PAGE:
Ann Fudge is just what the agency world needs

The continued negative reaction of the agency community to the hiring of Ann Fudge to run Young & Rubicam [“Stranger in a Strange Land,” June 16] serves to point out how badly the industry has lost its way.

In the last analysis, an agency’s role is, and always has been, to add value to clients’ businesses. In the 1960s and ’70s, advertising’s heyday, perhaps, value was leveraging the megareach of network television to take advantage of the voracious consumer appetite to consume brands. Sadly, those days are gone. Today, value is understanding the increasingly complex total business environment our clients are forced to deal with. Wall Street, media fragmentation, frenetic consumer lifestyles and the consolidation of retail are requiring new skill sets and thinking. Advertising agencies have “lost their seat at the table” because they refuse to come to grips with this new reality.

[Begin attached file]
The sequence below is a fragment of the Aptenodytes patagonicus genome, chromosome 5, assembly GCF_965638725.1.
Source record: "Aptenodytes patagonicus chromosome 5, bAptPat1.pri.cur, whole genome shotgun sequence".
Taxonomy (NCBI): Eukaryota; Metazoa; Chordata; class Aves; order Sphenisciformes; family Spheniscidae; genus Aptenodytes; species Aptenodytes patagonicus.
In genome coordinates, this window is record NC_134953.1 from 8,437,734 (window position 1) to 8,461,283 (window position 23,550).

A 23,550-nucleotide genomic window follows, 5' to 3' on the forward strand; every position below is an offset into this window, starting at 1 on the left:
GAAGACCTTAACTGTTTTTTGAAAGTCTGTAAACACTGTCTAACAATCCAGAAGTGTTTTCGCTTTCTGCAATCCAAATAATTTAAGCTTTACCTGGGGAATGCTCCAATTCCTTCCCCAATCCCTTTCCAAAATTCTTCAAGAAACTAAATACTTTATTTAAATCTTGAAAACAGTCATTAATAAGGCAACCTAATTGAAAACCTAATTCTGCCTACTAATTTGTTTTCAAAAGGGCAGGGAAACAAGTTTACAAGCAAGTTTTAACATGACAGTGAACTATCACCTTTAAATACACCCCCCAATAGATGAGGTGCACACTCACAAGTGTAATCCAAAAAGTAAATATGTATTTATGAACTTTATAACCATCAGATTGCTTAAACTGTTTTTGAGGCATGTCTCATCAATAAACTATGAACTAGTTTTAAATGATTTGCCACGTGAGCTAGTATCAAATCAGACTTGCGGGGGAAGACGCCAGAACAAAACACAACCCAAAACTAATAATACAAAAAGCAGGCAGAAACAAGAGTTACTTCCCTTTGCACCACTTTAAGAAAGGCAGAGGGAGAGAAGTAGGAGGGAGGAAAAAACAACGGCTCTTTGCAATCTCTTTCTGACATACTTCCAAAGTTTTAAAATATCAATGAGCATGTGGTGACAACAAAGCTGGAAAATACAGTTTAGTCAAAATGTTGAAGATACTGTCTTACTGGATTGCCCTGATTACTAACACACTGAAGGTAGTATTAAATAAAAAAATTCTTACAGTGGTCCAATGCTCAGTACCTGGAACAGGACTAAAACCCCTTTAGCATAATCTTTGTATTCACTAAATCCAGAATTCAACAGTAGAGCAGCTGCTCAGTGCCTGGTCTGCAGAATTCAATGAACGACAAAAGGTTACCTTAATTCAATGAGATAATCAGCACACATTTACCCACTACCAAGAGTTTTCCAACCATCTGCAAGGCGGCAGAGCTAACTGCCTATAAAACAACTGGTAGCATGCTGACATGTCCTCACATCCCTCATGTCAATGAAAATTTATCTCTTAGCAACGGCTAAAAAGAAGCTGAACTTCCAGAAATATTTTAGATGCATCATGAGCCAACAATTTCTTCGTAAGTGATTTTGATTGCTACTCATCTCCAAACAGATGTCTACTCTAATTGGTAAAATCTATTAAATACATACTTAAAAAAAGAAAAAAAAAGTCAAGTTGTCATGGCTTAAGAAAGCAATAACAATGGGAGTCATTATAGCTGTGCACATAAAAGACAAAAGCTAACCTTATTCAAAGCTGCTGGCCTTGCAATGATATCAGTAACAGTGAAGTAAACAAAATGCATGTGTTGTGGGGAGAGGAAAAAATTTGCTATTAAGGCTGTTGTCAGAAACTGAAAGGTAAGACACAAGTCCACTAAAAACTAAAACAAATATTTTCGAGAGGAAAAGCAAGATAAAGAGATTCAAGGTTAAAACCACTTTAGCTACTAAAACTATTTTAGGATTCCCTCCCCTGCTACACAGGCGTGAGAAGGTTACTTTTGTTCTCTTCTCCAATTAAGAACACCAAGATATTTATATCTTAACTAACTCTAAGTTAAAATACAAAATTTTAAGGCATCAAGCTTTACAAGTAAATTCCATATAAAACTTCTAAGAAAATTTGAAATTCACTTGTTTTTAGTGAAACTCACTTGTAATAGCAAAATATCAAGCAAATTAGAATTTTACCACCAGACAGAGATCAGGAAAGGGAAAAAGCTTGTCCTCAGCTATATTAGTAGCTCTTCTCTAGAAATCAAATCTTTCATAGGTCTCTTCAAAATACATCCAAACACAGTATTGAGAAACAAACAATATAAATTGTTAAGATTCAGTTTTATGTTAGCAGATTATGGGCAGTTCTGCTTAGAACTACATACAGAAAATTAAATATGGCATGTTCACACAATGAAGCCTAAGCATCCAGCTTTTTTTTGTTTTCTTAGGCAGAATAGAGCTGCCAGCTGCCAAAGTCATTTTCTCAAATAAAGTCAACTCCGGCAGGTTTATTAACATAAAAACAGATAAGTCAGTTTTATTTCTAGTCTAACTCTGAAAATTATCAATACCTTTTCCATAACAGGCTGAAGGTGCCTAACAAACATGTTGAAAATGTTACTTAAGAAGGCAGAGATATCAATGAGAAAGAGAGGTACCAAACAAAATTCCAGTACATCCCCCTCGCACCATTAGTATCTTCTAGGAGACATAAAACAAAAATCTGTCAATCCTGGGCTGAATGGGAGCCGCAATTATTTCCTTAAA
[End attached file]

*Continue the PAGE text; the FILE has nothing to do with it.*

The saddest commentary on the state of the business is the quote from Y&R vice chairman and former CEO Ed Ney: “We’re not the protagonists. We’re a service company.” Well, that’s exactly how clients are looking at agencies today.

If you keep doing what you are doing, you are going to keep getting what you are getting. Ann Fudge understands the business of business. She is going to be great. Once again, Martin Sorrell has demonstrated a willingness to take risks and think outside the box. After all, that’s what the agency business is about. Or is it?
Jon Kramer
J. Brown/LMC Group
Stamford, Conn.

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